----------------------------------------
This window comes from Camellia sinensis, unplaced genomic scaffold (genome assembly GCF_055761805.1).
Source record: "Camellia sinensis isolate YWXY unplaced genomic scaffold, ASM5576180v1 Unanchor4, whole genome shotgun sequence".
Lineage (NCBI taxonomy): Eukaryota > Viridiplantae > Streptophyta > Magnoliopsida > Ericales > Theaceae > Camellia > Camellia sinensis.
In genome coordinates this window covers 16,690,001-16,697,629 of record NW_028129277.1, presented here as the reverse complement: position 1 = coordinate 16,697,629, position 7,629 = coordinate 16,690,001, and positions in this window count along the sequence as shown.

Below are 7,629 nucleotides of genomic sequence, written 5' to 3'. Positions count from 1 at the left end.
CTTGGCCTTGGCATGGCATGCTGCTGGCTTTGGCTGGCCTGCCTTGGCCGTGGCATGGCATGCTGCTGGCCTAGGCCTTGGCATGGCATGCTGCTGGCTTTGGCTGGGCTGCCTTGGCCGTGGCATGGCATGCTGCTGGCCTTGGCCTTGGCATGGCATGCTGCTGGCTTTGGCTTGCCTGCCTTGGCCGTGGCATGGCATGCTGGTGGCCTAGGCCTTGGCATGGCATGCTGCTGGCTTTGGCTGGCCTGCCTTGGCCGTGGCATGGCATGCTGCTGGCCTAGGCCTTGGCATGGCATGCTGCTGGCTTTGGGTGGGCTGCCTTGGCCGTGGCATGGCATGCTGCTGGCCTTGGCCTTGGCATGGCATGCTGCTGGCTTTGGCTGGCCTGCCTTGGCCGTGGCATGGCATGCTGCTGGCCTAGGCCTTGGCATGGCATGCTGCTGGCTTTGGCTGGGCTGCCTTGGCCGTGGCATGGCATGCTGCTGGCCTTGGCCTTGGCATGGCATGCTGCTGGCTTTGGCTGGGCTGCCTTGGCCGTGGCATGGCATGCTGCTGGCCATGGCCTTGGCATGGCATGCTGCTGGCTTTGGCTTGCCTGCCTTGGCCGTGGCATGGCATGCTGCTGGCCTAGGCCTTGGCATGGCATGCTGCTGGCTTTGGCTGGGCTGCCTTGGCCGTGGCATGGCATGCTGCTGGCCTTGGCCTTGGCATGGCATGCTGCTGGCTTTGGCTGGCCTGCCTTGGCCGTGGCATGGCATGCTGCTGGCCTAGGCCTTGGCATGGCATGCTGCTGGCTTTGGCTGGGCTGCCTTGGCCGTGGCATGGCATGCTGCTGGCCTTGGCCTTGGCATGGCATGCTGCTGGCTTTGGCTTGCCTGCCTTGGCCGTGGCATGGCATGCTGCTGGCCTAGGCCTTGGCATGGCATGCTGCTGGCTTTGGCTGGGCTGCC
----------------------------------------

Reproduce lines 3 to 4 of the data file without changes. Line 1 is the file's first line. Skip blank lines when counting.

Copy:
Lineage (NCBI taxonomy): Eukaryota > Viridiplantae > Streptophyta > Magnoliopsida > Ericales > Theaceae > Camellia > Camellia sinensis.
In genome coordinates this window covers 16,690,001-16,697,629 of record NW_028129277.1, presented here as the reverse complement: position 1 = coordinate 16,697,629, position 7,629 = coordinate 16,690,001, and positions in this window count along the sequence as shown.